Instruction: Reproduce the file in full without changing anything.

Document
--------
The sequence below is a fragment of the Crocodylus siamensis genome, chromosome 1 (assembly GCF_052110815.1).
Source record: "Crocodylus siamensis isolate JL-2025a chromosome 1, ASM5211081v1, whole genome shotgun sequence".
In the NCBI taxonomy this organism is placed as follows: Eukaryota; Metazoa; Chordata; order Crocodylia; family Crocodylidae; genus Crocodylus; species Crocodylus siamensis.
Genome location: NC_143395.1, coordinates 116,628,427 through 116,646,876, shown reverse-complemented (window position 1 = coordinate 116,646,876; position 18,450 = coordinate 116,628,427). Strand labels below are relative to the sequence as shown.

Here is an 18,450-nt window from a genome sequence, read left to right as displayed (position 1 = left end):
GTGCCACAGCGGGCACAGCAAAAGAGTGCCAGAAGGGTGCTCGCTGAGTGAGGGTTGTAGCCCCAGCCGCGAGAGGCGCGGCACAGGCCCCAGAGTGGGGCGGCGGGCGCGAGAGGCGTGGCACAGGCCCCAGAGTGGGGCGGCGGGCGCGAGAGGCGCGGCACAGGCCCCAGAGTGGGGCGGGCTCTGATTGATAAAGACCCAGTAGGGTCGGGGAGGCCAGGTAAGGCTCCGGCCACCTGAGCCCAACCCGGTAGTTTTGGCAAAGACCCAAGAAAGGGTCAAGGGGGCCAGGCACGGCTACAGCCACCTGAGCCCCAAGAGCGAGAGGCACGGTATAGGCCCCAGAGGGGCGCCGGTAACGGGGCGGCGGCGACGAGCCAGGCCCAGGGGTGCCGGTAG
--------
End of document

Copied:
The sequence below is a fragment of the Crocodylus siamensis genome, chromosome 1 (assembly GCF_052110815.1).
Source record: "Crocodylus siamensis isolate JL-2025a chromosome 1, ASM5211081v1, whole genome shotgun sequence".
In the NCBI taxonomy this organism is placed as follows: Eukaryota; Metazoa; Chordata; order Crocodylia; family Crocodylidae; genus Crocodylus; species Crocodylus siamensis.
Genome location: NC_143395.1, coordinates 116,628,427 through 116,646,876, shown reverse-complemented (window position 1 = coordinate 116,646,876; position 18,450 = coordinate 116,628,427). Strand labels below are relative to the sequence as shown.

Here is an 18,450-nt window from a genome sequence, read left to right as displayed (position 1 = left end):
GTGCCACAGCGGGCACAGCAAAAGAGTGCCAGAAGGGTGCTCGCTGAGTGAGGGTTGTAGCCCCAGCCGCGAGAGGCGCGGCACAGGCCCCAGAGTGGGGCGGCGGGCGCGAGAGGCGTGGCACAGGCCCCAGAGTGGGGCGGCGGGCGCGAGAGGCGCGGCACAGGCCCCAGAGTGGGGCGGGCTCTGATTGATAAAGACCCAGTAGGGTCGGGGAGGCCAGGTAAGGCTCCGGCCACCTGAGCCCAACCCGGTAGTTTTGGCAAAGACCCAAGAAAGGGTCAAGGGGGCCAGGCACGGCTACAGCCACCTGAGCCCCAAGAGCGAGAGGCACGGTATAGGCCCCAGAGGGGCGCCGGTAACGGGGCGGCGGCGACGAGCCAGGCCCAGGGGTGCCGGTAG